# Introduction to electromagnetism

This post will explain basic electromagnetism concepts. Therefore is destined to beginners in the area.

Electrons

All matter is made of atoms. An atom is a particle organization with positive charges (protons), negative (electrons) and neutral (neutrons). Electricity is about phenomenons which involve electrons and your moves. Neutral charges does not have neither lack or excess of electrons. Positive charges are charges with less electrons than the neutral equivalent, while negative charges have more electrons than the neutral equivalent. Evidently when more lack or excess of electrons, greater is the object’s charge.

Charges with equal signal repel each other and charges with opposite signal attract each other. The Coulomb’s Law determine that the repulsion or attraction force between charges is inversely proportional to distance, in other words, closer, greater the force and further, lesser the force.

$\large F=\frac{1}{4\pi \varepsilon _o}\frac{\left | q1 \right |\left | q2 \right |}{r^{2}}$

F is the electrical force, d is the distance between the charges, q1 and q2 are charges values in coulomb (C), $\varepsilon _o$ is the vacuum permissibility constant which value is $8,85\times 10^{-12} C^{2}/N\cdot m^{2}$. You can also adopt is following constant:

$\large k=\frac{1}{4\pi \varepsilon _{o}} = 8,99\times 10^{9} N\cdot m^{2}/C^{2}$

Positive charges create divergent electrical field and negative charges create convergent electrical field.  Tension or potential difference

Every point in an electric field has a electric potential. Just like the electrical force is inversely proportional to the distance, but not at square of distance.

$\large V=\frac{1}{4\pi \varepsilon _{o}}\frac{q}{r}$

Potential difference between two points in an electrical field which is not in the same equipotential surface. $\large U=V_{1}-V_{2}$

$\large U=\frac{1}{4\pi \varepsilon _{o}}\frac{Q}{r_{1}}-\frac{1}{4\pi \varepsilon _{o}}\frac{Q}{r_{2}}$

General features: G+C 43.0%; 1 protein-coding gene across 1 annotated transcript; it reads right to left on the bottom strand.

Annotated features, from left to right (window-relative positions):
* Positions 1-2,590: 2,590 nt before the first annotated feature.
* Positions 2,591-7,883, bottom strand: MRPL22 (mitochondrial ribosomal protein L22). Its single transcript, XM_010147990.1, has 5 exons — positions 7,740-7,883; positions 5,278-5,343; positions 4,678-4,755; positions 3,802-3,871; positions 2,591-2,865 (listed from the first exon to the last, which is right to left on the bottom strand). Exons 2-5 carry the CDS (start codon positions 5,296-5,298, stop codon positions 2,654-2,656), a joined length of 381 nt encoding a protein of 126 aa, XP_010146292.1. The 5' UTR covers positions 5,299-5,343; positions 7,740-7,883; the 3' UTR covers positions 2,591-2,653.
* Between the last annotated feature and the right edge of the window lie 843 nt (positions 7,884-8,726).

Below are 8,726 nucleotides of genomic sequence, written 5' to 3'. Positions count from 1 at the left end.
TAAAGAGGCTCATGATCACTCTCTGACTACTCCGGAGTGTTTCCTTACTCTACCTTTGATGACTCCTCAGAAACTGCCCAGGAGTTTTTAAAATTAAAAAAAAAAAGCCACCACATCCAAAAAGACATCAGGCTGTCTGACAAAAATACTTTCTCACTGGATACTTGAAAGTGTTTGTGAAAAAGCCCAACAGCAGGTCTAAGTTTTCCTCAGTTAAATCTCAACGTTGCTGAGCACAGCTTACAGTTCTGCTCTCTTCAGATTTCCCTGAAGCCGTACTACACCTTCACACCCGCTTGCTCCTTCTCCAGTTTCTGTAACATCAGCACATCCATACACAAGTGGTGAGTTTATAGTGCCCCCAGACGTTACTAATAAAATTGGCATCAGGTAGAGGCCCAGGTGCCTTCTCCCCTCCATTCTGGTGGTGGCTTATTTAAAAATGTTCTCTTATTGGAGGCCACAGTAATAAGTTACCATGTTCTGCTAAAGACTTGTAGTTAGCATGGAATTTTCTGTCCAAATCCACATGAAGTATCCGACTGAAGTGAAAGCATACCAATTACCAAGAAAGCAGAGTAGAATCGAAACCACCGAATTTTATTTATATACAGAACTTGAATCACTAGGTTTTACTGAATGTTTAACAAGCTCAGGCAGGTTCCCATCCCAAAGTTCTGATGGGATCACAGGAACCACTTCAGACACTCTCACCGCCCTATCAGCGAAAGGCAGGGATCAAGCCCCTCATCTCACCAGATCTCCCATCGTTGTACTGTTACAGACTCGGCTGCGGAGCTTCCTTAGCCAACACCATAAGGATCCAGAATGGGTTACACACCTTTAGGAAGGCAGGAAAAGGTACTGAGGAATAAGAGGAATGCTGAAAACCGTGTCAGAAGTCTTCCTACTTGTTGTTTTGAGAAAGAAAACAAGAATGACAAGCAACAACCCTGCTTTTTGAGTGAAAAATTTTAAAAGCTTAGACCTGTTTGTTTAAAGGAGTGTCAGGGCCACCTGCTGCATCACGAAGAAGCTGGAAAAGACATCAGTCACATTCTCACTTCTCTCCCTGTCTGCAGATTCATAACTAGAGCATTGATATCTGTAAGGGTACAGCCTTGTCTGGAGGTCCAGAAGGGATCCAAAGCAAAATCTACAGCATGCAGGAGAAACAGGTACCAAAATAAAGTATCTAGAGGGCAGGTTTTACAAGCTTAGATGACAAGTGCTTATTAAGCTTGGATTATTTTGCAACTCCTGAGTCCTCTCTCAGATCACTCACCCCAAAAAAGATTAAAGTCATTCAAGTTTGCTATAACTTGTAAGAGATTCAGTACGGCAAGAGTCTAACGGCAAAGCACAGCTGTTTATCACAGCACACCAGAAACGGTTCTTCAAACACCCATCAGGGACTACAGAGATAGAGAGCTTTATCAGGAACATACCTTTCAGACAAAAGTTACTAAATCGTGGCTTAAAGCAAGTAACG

$\large U=\frac{1}{4\pi \varepsilon _{o}}\frac{Q}{(d_{1}-d_{2})}$

Potential difference is also called tension. When two points are linked with a conductor, it is created a current, which come from greater potential to the lesser. Actually the electron flux is in the opposite direction of current flux. Why the current flux is in the opposite direction of the electron flux? The reason is that for a long time it was believed that the positive charges that moved, later they discovered that the electrons who move in the electrical current. “Positive” and “Negative” are arbitrary concepts to charges, could tell that the electrons have positive charge. For convection, it was considered that electrical current is charge flux and not particle flux.

Continuous current and alternate current

There are two types of current: continuous current and alternate current. Continuous current is constant in time, while the alternate vary in time and change direction periodically. In the figure we have continuous current in red and alternate current in blue.  Continuous current (CC) can be obtained with batteries and DC sources, while alternate current (CA) is obtained in the electrical outlet in homes.

Magnetism

There are two ways to produce magnetic fields: natural magnets and electrical current. An electrical current produce a magnetic field. $\large \vec{B}$ is the magnetic field and $\large \vec{I}$ is the current. The direction of current and field are determined by the right hand’s rule. Parallel currents in equal directions attract each other and parallel current with opposite directions repel each other. Equation to calculate the force:

$\large F_{12}=\frac{\mu _{0}LI_{1}I_{2}}{2\pi d}$

$L$ is the conductor length, $I_{1}$ and $I_{2}$ are current values, $d$ is the distance between the conductors and $\large\mu _{0}$ is the vacuum magnetic permeability which is $\large 4\pi \cdot 10^{-7}\frac{T\cdot m}{A}$.

Continuous current (DC) produce a magnetic field, alternate current (CA) produce a electromagnetic wave, which is a variation of electrical and magnetic fields.